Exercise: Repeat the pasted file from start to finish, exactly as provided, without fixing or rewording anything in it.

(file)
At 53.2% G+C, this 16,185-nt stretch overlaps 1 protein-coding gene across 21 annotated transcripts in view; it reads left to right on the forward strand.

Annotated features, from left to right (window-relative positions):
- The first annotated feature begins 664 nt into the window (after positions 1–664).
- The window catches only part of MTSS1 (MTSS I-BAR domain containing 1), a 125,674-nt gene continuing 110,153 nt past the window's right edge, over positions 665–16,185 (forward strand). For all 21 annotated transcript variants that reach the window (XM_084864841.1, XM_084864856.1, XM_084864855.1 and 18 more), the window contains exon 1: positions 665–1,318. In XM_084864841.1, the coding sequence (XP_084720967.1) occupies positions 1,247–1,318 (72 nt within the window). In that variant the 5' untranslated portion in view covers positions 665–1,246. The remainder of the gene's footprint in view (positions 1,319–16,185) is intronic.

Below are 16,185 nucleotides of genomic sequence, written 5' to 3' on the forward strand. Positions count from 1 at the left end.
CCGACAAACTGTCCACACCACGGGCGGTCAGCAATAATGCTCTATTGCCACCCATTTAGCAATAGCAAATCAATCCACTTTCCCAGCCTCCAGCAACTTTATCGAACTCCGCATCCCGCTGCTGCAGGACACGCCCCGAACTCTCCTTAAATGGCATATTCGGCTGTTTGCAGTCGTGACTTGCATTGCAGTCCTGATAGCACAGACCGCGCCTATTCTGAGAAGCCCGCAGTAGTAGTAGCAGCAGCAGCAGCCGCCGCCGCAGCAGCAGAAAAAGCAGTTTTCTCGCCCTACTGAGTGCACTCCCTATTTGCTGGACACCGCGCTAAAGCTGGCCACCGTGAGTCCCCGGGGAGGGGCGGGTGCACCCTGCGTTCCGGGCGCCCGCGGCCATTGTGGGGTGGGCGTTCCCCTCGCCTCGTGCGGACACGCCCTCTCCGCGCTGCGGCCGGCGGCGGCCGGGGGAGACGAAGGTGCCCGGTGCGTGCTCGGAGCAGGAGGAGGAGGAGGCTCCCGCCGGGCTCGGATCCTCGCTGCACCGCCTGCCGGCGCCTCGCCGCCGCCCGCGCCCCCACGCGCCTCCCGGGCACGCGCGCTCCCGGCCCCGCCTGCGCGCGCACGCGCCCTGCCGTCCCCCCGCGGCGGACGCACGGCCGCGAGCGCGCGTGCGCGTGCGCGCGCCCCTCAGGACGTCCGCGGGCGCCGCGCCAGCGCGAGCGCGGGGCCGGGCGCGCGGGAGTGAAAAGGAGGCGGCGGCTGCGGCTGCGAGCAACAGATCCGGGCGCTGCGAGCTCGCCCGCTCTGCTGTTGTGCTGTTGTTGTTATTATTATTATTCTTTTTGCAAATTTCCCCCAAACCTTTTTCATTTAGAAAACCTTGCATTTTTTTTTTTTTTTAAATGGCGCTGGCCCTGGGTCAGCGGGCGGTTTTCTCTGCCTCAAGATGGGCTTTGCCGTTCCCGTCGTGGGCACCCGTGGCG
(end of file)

At 53.2% G+C, this 16,185-nt stretch overlaps 1 protein-coding gene across 21 annotated transcripts in view; it reads left to right on the forward strand.

Annotated features, from left to right (window-relative positions):
- The first annotated feature begins 664 nt into the window (after positions 1–664).
- The window catches only part of MTSS1 (MTSS I-BAR domain containing 1), a 125,674-nt gene continuing 110,153 nt past the window's right edge, over positions 665–16,185 (forward strand). For all 21 annotated transcript variants that reach the window (XM_084864841.1, XM_084864856.1, XM_084864855.1 and 18 more), the window contains exon 1: positions 665–1,318. In XM_084864841.1, the coding sequence (XP_084720967.1) occupies positions 1,247–1,318 (72 nt within the window). In that variant the 5' untranslated portion in view covers positions 665–1,246. The remainder of the gene's footprint in view (positions 1,319–16,185) is intronic.

Below are 16,185 nucleotides of genomic sequence, written 5' to 3' on the forward strand. Positions count from 1 at the left end.
CCGACAAACTGTCCACACCACGGGCGGTCAGCAATAATGCTCTATTGCCACCCATTTAGCAATAGCAAATCAATCCACTTTCCCAGCCTCCAGCAACTTTATCGAACTCCGCATCCCGCTGCTGCAGGACACGCCCCGAACTCTCCTTAAATGGCATATTCGGCTGTTTGCAGTCGTGACTTGCATTGCAGTCCTGATAGCACAGACCGCGCCTATTCTGAGAAGCCCGCAGTAGTAGTAGCAGCAGCAGCAGCCGCCGCCGCAGCAGCAGAAAAAGCAGTTTTCTCGCCCTACTGAGTGCACTCCCTATTTGCTGGACACCGCGCTAAAGCTGGCCACCGTGAGTCCCCGGGGAGGGGCGGGTGCACCCTGCGTTCCGGGCGCCCGCGGCCATTGTGGGGTGGGCGTTCCCCTCGCCTCGTGCGGACACGCCCTCTCCGCGCTGCGGCCGGCGGCGGCCGGGGGAGACGAAGGTGCCCGGTGCGTGCTCGGAGCAGGAGGAGGAGGAGGCTCCCGCCGGGCTCGGATCCTCGCTGCACCGCCTGCCGGCGCCTCGCCGCCGCCCGCGCCCCCACGCGCCTCCCGGGCACGCGCGCTCCCGGCCCCGCCTGCGCGCGCACGCGCCCTGCCGTCCCCCCGCGGCGGACGCACGGCCGCGAGCGCGCGTGCGCGTGCGCGCGCCCCTCAGGACGTCCGCGGGCGCCGCGCCAGCGCGAGCGCGGGGCCGGGCGCGCGGGAGTGAAAAGGAGGCGGCGGCTGCGGCTGCGAGCAACAGATCCGGGCGCTGCGAGCTCGCCCGCTCTGCTGTTGTGCTGTTGTTGTTATTATTATTATTCTTTTTGCAAATTTCCCCCAAACCTTTTTCATTTAGAAAACCTTGCATTTTTTTTTTTTTTTAAATGGCGCTGGCCCTGGGTCAGCGGGCGGTTTTCTCTGCCTCAAGATGGGCTTTGCCGTTCCCGTCGTGGGCACCCGTGGCG